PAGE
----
The Ridgefield School District has taken advantage of low bond interest rates that the district stated will save taxpayers more than $2.5 million over the next 10 years.
A sale of bonds authorized by the district’s board of directors will refinance bonds issued in 2012 that paid for renovations and an expansion at Ridgefield High School, as well as expansions at Union Ridge and South Ridge elementary schools, stated a news release.
According to the release, the overall borrowing rate for the new bonds sold on Sept. 20 is 3.08%, as opposed to the previous rate of 4.52%.
“This is a great opportunity to save our taxpayers a significant amount of money,” stated Superintendent Nathan McCann in the release. “This money will now stay in our community and local economy rather than pay interest on bonds.”
Despite the volatility in the bond market of the past couple months, the release stated the interest rates on the bonds are still low, which allows the refinancing to exceed the board’s saving target, according to the district’s Executive Director of Business Services, Paula McCoy.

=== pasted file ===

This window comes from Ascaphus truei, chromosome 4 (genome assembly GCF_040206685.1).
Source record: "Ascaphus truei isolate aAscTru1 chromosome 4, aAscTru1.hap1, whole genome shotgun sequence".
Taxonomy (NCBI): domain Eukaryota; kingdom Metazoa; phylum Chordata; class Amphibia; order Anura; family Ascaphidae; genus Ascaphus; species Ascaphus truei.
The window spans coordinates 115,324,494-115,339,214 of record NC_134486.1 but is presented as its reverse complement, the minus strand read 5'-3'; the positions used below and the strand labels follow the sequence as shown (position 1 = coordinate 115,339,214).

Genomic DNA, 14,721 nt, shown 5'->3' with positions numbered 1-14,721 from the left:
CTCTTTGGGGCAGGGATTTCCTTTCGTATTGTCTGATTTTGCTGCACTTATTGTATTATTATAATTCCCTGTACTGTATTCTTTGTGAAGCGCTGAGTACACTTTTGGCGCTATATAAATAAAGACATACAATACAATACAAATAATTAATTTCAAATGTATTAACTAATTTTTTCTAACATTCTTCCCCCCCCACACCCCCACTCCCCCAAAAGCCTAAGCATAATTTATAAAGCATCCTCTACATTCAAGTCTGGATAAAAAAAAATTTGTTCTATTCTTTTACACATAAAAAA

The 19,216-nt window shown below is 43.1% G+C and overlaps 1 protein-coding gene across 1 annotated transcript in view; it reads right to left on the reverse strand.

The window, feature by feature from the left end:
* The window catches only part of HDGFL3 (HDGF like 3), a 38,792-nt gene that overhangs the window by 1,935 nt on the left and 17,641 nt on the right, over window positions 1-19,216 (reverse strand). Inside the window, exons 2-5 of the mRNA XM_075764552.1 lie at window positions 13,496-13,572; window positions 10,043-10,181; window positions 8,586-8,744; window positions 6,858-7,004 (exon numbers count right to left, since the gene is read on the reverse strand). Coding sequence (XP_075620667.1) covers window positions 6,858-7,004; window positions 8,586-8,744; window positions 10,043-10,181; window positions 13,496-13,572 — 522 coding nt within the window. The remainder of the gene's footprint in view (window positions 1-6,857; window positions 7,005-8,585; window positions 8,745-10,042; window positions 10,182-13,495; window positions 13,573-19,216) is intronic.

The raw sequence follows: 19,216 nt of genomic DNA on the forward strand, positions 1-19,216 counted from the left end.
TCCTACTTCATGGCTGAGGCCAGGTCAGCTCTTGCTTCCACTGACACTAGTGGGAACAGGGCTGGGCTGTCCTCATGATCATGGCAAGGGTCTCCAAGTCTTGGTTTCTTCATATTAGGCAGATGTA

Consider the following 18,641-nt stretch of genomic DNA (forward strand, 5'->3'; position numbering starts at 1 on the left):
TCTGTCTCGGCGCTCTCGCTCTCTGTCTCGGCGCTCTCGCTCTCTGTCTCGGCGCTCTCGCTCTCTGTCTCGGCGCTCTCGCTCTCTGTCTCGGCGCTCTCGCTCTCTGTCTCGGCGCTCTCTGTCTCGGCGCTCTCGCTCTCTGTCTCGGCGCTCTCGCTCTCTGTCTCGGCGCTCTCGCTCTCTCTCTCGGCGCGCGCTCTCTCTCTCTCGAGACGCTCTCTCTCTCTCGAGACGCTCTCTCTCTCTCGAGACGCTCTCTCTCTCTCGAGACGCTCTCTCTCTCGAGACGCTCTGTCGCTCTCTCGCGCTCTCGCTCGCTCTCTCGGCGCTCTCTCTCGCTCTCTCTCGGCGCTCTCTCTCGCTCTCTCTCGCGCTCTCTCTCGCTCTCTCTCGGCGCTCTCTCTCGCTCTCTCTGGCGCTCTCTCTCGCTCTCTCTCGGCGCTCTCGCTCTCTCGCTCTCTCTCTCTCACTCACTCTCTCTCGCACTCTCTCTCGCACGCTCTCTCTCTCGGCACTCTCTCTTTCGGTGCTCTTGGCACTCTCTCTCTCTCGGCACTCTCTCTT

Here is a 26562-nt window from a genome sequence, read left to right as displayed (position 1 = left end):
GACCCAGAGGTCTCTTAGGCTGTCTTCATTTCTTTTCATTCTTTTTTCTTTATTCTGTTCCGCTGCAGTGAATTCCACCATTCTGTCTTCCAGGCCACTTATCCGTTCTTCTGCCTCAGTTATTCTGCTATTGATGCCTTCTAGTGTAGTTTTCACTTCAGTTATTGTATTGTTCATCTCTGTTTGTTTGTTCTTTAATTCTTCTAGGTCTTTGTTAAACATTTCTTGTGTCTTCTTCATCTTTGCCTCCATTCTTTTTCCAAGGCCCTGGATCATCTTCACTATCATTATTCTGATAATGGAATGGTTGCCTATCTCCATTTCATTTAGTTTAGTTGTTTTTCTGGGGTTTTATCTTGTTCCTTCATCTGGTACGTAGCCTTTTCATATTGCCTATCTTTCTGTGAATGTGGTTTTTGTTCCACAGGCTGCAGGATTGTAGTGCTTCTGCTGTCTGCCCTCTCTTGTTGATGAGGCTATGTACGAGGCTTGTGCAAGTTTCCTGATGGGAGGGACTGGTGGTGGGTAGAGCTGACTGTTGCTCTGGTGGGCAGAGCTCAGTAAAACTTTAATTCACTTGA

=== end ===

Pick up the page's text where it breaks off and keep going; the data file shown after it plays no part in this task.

“We have been monitoring the market closely over the past year to identify the best opportunity to refinance the district’s 2012 bonds,” McCoy stated in the release. “We are very happy to be able to provide significant savings to the district taxpayers.”
The district also received a strong credit rating of “Aa3” from Moody’s Investors Service as part of the sale. Moody’s highlighted the district’s voter support for operating levies as a credit strength, but noted recent bond measure failures “have the potential to escalate as a credit issue given the rapid student enrollment growth and facility needs,” the release stated.
“This refinancing is one more way to demonstrate to our community our commitment to fiscal stewardship of the funds entrusted to us,” stated Joe Vance, the president of the board of directors, in the release. “We want our community to know that we do everything we can to minimize the costs of our bonds.”